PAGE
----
If a dog is found to be a vicious dog, the owner shall pay a $100 public safety fine to be deposited into the Pet Population Control Fund, the dog shall be spayed or neutered within 10 days of the finding at the expense of its owner and microchipped, if not already, and the dog is subject to enclosure. If an owner fails to comply with these requirements, the animal control agency shall impound the dog and the owner shall pay a $500 fine plus impoundment fees to the animal control agency impounding the dog. The judge has the discretion to order a vicious dog be euthanized. A dog found to be a vicious dog shall not be released to the owner until the Administrator, an Animal Control Warden, or the Director approves the enclosure. No owner or keeper of a vicious dog shall sell or give away the dog without approval from the Administrator or court. Whenever an owner of a vicious dog relocates, he or she shall notify both the Administrator of County Animal Control where he or she has relocated and the Administrator of County Animal Control where he or she formerly resided.
(b) It shall be unlawful for any person to keep or maintain any dog which has been found to be a vicious dog unless the dog is kept in an enclosure. The only times that a vicious dog may be allowed out of the enclosure are (1) if it is necessary for the owner or keeper to obtain veterinary care for the dog, (2) in the case of an emergency or natural disaster where the dog's life is threatened, or (3) to comply with the order of a court of competent jurisdiction, provided that the dog is securely muzzled and restrained with a leash not exceeding 6 feet in length, and shall be under the direct control and supervision of the owner or keeper of the dog or muzzled in its residence.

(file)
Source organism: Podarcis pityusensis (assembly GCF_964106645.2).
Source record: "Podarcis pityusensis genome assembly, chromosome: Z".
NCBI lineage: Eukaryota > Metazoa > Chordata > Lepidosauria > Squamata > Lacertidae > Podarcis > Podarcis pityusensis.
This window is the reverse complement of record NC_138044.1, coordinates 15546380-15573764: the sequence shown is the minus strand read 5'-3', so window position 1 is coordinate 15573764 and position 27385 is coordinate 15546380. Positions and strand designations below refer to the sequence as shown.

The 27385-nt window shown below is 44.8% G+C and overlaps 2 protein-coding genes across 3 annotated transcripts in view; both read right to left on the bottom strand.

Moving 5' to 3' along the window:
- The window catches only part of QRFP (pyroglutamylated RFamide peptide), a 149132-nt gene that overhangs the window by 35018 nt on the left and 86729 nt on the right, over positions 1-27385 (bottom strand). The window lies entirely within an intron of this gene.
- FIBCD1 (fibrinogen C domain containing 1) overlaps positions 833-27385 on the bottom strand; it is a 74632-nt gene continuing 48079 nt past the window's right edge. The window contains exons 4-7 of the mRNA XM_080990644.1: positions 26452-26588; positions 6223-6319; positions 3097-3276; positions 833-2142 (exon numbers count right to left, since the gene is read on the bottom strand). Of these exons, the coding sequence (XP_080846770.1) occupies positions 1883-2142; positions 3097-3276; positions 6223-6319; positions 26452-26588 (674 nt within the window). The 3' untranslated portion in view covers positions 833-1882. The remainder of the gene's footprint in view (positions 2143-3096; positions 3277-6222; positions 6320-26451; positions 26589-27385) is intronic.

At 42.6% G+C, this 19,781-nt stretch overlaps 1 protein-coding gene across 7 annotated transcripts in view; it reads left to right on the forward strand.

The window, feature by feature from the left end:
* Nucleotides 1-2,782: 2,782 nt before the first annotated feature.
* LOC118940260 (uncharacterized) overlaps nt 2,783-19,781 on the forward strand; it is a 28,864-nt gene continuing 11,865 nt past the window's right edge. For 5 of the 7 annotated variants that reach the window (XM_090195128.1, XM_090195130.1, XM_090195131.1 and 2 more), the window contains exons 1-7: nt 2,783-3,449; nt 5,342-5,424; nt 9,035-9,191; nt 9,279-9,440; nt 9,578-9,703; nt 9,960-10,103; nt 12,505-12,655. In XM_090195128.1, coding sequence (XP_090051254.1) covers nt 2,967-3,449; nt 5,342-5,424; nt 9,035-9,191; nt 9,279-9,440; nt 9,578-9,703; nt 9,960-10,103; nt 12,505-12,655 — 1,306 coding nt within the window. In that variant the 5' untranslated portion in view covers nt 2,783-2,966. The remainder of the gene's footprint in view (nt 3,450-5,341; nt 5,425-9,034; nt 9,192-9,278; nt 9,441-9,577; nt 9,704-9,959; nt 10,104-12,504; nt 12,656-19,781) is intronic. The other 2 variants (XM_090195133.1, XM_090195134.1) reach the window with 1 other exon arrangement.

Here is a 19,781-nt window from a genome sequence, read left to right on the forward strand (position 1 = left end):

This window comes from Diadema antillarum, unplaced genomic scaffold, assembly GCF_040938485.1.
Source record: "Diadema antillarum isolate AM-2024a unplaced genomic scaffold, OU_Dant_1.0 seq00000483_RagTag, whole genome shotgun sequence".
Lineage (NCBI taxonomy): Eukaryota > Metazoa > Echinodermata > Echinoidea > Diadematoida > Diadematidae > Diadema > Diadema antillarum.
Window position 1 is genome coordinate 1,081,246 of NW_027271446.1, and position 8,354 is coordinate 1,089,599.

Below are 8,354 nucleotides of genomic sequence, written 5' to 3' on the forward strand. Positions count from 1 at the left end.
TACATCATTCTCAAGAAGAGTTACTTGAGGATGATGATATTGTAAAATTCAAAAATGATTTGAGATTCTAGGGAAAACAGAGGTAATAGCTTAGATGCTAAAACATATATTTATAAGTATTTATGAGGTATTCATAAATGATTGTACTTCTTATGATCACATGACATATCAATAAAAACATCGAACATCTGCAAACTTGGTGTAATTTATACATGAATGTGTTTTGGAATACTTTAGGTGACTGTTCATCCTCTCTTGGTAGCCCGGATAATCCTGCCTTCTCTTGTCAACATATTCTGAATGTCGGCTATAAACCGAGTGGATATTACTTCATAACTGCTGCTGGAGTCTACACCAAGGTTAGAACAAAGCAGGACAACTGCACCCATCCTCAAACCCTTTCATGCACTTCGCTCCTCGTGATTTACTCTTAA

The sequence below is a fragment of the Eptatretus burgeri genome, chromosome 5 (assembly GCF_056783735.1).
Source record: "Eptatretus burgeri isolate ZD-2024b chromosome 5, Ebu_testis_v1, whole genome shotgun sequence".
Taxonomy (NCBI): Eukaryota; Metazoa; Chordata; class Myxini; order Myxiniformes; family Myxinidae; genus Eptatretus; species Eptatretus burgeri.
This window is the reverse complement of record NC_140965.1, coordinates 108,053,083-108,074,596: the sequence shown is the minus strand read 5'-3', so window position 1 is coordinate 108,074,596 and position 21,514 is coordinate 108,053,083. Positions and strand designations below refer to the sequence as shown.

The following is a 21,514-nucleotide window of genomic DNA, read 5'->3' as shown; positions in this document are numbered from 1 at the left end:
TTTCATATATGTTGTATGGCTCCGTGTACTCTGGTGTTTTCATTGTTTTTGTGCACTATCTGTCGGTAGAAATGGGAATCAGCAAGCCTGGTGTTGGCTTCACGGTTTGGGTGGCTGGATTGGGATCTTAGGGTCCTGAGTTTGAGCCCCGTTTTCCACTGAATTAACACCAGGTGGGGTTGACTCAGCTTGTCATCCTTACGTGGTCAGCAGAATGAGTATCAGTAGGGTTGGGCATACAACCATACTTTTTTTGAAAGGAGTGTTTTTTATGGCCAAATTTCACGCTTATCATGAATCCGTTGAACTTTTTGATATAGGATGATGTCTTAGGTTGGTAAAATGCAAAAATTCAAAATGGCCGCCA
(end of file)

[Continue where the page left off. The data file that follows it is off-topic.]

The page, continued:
Any dog which has been found to be a vicious dog and which is not confined to an enclosure shall be impounded by the Administrator, an Animal Control Warden, or the law enforcement authority having jurisdiction in such area.
If the owner of the dog has not appealed the impoundment order to the circuit court in the county in which the animal was impounded within 15 working days, the dog may be euthanized.